The Federal Government has released new marine park management plans that have been labelled the “largest removal of marine area from conservation ever”.

Before it lost office in 2013, Labor announced plans for a network of 42 marine reserves that largely appeased by environmental groups, but were also designed to have a minimal impact on commercial activities.

When the LNP came to government in 2013, Labor’s proposal was suspended, with Prime Minister Tony Abbott stating at the time that Labor wanted to “lock up our oceans”.

The Turnbull government has now completed a consultation process on new management areas and released its final proposed boundaries this week.

Environment minister Josh Frydenberg has described the new regime as “a world-leading management regime” for Australia’s marine parks.

Mr Frydenberg says the plans will see 36 per cent of Australian waters included in marine parks, while also benefiting recreational fishers.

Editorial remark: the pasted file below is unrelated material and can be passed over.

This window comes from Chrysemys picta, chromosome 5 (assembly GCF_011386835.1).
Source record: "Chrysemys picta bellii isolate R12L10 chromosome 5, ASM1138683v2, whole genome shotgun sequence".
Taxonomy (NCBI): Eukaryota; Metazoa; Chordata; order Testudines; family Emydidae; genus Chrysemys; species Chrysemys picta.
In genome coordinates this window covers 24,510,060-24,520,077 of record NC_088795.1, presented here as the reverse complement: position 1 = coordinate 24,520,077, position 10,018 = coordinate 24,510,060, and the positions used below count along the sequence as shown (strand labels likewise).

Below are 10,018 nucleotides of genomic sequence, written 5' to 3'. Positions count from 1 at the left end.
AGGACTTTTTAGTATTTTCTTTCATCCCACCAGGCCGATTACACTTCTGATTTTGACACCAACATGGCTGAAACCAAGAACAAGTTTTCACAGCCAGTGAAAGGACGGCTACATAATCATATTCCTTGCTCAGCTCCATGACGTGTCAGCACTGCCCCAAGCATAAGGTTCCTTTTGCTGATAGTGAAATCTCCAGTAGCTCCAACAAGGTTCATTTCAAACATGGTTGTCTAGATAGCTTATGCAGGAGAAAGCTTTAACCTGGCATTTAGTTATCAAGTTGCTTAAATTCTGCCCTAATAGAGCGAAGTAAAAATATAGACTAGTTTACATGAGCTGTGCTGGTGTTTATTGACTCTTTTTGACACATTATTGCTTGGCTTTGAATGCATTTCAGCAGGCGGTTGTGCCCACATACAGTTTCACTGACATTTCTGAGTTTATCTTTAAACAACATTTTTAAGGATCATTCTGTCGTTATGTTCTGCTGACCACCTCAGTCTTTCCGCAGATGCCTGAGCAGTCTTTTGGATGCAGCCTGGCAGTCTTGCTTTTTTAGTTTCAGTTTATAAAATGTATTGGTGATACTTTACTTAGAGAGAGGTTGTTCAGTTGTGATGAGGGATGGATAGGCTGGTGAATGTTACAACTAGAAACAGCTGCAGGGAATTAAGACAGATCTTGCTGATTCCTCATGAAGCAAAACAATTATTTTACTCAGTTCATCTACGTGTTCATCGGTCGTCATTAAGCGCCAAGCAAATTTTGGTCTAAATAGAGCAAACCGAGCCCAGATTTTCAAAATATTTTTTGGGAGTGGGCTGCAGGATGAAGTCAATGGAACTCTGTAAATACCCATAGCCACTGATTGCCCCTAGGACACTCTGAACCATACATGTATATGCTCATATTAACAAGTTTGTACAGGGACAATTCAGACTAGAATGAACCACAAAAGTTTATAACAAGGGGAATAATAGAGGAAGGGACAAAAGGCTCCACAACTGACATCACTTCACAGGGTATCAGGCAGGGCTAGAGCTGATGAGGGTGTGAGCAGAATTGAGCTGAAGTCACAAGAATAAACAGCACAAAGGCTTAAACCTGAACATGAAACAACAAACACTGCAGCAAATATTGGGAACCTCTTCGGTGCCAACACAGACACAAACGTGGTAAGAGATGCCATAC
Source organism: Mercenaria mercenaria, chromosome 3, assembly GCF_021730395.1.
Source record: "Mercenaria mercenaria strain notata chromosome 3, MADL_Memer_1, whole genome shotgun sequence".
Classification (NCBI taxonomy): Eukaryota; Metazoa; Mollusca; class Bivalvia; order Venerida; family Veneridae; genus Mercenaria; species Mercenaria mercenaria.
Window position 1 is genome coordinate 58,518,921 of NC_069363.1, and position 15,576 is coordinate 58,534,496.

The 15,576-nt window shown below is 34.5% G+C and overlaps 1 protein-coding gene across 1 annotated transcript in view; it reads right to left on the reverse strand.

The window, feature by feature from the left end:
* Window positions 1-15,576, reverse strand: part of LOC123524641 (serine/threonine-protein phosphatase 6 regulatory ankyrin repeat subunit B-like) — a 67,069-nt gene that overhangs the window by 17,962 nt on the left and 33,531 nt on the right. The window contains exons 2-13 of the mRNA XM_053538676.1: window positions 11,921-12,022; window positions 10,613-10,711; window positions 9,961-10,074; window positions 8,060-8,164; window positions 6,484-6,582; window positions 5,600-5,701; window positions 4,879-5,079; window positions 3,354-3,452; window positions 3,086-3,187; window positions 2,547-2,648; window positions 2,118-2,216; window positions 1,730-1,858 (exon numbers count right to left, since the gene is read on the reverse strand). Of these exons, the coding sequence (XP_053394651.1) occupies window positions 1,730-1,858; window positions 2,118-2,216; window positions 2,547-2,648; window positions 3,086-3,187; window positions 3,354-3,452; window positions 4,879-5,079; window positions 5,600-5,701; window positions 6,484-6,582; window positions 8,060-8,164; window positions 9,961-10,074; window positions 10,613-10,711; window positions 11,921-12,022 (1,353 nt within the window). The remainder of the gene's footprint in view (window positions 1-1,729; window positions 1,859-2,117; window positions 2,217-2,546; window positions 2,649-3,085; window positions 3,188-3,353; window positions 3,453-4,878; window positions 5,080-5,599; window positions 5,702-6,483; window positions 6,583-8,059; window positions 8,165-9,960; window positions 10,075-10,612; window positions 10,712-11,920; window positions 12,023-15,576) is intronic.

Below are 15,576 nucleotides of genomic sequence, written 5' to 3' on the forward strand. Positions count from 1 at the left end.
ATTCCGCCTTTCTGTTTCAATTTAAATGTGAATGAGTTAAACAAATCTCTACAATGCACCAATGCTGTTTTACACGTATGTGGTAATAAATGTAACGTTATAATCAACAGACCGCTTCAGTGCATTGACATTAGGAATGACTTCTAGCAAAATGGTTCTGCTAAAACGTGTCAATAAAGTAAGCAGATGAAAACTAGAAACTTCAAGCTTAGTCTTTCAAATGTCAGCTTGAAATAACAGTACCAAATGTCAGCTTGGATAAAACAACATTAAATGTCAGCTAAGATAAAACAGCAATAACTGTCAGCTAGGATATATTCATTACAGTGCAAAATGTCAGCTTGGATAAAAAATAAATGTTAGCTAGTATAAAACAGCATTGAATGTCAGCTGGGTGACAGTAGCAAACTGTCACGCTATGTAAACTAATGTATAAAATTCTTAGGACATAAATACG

The revised arrangements open up 97 per cent of commonwealth waters within 100km of the coast for recreational fishing, and 80 per cent of marine parks.

The new management plans contain fewer green zones, but the government says more areas will be protected by both green and yellow zones overall.

Shadow environment minister Tony Burke says Labor will move to disallow new plans, branding them “largest removal of marine area from conservation, ever, from any government in the world”.

“The worst area affected is the Coral Sea,” Mr Burke said.

“Purse seine, longlining and mid-water trawling, which is the same method used by the super trawler, are all now allowed across the Coral Sea with a clear uninterrupted path from north to south.”

Mr Frydenberg said that if the Opposition does not support the plans, it would “take years to go through the necessary statutory processes and bring forward new plans”.